Adobe's new Lightroom software may tempt you to abandon the big guy for good.
How many times have you heard photographers complain about Adobe Photoshop's unwieldy toolsets and masses of menus? How many times have you complained yourself when Adobe introduced yet another, even more complex, $650 behemoth? Maybe it's time for the grumbling to stop, because this time the imaging übercompany has introduced a product thought up, vetted by, and made for, photographers -- Lightroom. The cost: $199, direct, through April; $299 thereafter (www.adobe.com).
Like Apple's Aperture (Lightroom's beta version was announced at the same time as Aperture's first incarnation, in 2005), this program is meant to be a total workflow tool that organizes, processes, fixes, prints, and shares -- all the while treating RAW images like any other kind of file. As with the new generation of photo tools (Aperture, LightCraft's LightZone, and Nikon's Capture NX among them), this software does all its fixing nondestructively, allowing you to go back and rework your pictures ad infinitum.
Lightroom organizes its interface simply, putting all the tools that most photographers use regularly in Photoshop where they're most useful -- right in your face. It has a tabbed interface, so you can choose between organizing, processing, printing, and creating a web gallery. You'll most likely spend most of your time in the Develop tab, adjusting color and contrast, or converting color images to black-and-white.
What makes this program a whole-workflow tool is the array of features that help you do what is sometimes the hardest part of the job -- picking your best picture. As in Adobe Bridge, you can star and color-code your choices, but now there's a three-flag system to keep, consider, or reject. You can also compare and zoom in on multiple images, hold onto several variations of one image, and stack up photos shot within the same time frame.
Thankfully, Lightroom simplifies color management: Every image that's imported is automatically converted into the wide-gamut ProPhoto RGB color space, and only if you export will you need to make another choice. When you're printing, choosing the right paper profile for your printer is simpler, too. The program knows which profiles have to do with printers, and pares down that long list you see when you try to do the same thing in Photoshop.
So is the company that brought us one of the most-used imaging tools about to quash its own invention? Perhaps for some photographers, it will. If you rarely dodge, burn, or composite -- if you're not the kind of image fixer who regularly works on small areas of your picture at a time -- you may never need Photoshop again. And if you've never used Photoshop before, Lightroom, rather than Photoshop's little sister, Photoshop Elements, may now be the best program for those who are new to shooting digital or working with RAW images. Lightroom is a simple and sophisticated tool for the kind of people we know best: the ones who really love photography.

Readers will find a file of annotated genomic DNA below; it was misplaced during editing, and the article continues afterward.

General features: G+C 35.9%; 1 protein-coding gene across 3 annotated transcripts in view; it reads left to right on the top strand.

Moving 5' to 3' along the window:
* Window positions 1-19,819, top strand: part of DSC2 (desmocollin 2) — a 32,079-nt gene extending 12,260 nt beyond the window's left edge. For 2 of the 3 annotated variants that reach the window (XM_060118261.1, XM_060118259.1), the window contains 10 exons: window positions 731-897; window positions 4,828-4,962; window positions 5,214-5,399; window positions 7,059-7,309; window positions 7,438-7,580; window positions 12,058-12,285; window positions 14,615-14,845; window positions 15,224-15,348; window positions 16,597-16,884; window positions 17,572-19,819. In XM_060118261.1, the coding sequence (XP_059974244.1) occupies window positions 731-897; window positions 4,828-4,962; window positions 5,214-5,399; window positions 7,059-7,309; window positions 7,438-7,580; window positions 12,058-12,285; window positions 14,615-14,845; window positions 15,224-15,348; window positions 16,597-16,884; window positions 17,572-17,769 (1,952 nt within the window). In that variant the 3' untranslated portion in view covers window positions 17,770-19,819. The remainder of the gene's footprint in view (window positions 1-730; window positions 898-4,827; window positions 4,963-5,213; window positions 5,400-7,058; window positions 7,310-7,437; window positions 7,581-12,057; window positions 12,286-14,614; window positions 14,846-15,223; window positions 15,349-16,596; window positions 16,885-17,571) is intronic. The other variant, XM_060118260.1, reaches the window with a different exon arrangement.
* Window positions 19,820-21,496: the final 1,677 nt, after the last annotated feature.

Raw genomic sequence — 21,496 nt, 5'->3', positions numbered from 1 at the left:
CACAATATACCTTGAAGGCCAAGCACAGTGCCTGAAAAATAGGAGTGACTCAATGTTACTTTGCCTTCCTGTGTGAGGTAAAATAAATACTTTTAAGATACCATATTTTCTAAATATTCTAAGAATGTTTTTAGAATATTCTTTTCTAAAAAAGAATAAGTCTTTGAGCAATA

1 Dim the lights: It may seem simple, but with all the tools and sliders surrounding your picture, the feature that lets you hit the L key once to dim the interface and twice to completely darken it will change the way you fix your photos: It's like looking at your picture in a frame while you're working on it.
2 Awesome Curves: Photoshop's Curves is probably one of the most important, least understood, and easiest-to-goof-up tools. Lightroom's innovations are twofold. First, the Curves have limits, so the tool won't let you totally blow out your highlights or damage your shadows beyond repair. Second, to tweak a specific area on the Curve, just mouse over the part of your photo you want to brighten or dim, and tap the arrow keys up or down. Do this with the lights-out interface, and you're in picture-fixing heaven.
3 Specific saturation: The same little tool (called Targeted Adjustment) that you can wave over your photo to adjust the Curve can be used on the HSL/Color/Grayscale. Want to saturate or desaturate a certain hue? Just touch it with your mouse and use the keyboard to tweak. If you want to go black-and-white, the same tool will add more or less intensity to the range of colors you indicate. (No more Channel Mixer for you!)
4 Split toning: Made a super b&w? Head to Split Toning to add whatever tint you want, separately, to highlights and shadows. You decide which hues to use and how saturated they'll be. What required a workaround in Photoshop is at your fingertips.
5 We can't pick just five! There's a History Palette for multiple undos (A), tone curve and effect presets (B), and a navigator for easy zooming (C). You have an everpresent, adjustable histogram (D). You can also turn fixes on and off (E), get rid of redeye and dust spots (F, G), do a split-screen comparison (H), rate photos (I), and switch to another image (J). Plus, you can customize the interface with your name or logo (K).